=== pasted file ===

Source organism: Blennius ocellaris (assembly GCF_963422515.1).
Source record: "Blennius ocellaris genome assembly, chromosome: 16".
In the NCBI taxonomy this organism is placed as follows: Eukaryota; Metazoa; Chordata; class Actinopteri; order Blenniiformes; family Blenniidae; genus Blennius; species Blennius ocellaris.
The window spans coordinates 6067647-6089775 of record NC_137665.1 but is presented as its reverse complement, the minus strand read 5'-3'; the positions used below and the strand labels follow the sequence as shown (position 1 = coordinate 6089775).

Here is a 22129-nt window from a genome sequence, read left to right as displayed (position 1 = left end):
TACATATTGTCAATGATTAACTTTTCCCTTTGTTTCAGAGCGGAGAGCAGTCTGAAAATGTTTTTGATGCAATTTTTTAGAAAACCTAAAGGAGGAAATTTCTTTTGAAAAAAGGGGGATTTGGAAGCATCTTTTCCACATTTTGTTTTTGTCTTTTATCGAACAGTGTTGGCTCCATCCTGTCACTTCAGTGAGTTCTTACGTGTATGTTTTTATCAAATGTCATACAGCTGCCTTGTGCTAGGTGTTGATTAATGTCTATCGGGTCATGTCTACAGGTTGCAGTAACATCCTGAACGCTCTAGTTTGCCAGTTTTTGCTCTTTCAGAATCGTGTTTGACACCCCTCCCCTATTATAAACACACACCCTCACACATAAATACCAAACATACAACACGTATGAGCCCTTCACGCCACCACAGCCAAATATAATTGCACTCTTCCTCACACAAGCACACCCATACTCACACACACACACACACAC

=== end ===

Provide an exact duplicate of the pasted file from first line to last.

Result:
Source organism: Blennius ocellaris (assembly GCF_963422515.1).
Source record: "Blennius ocellaris genome assembly, chromosome: 16".
In the NCBI taxonomy this organism is placed as follows: Eukaryota; Metazoa; Chordata; class Actinopteri; order Blenniiformes; family Blenniidae; genus Blennius; species Blennius ocellaris.
The window spans coordinates 6067647-6089775 of record NC_137665.1 but is presented as its reverse complement, the minus strand read 5'-3'; the positions used below and the strand labels follow the sequence as shown (position 1 = coordinate 6089775).

Here is a 22129-nt window from a genome sequence, read left to right as displayed (position 1 = left end):
TACATATTGTCAATGATTAACTTTTCCCTTTGTTTCAGAGCGGAGAGCAGTCTGAAAATGTTTTTGATGCAATTTTTTAGAAAACCTAAAGGAGGAAATTTCTTTTGAAAAAAGGGGGATTTGGAAGCATCTTTTCCACATTTTGTTTTTGTCTTTTATCGAACAGTGTTGGCTCCATCCTGTCACTTCAGTGAGTTCTTACGTGTATGTTTTTATCAAATGTCATACAGCTGCCTTGTGCTAGGTGTTGATTAATGTCTATCGGGTCATGTCTACAGGTTGCAGTAACATCCTGAACGCTCTAGTTTGCCAGTTTTTGCTCTTTCAGAATCGTGTTTGACACCCCTCCCCTATTATAAACACACACCCTCACACATAAATACCAAACATACAACACGTATGAGCCCTTCACGCCACCACAGCCAAATATAATTGCACTCTTCCTCACACAAGCACACCCATACTCACACACACACACACACAC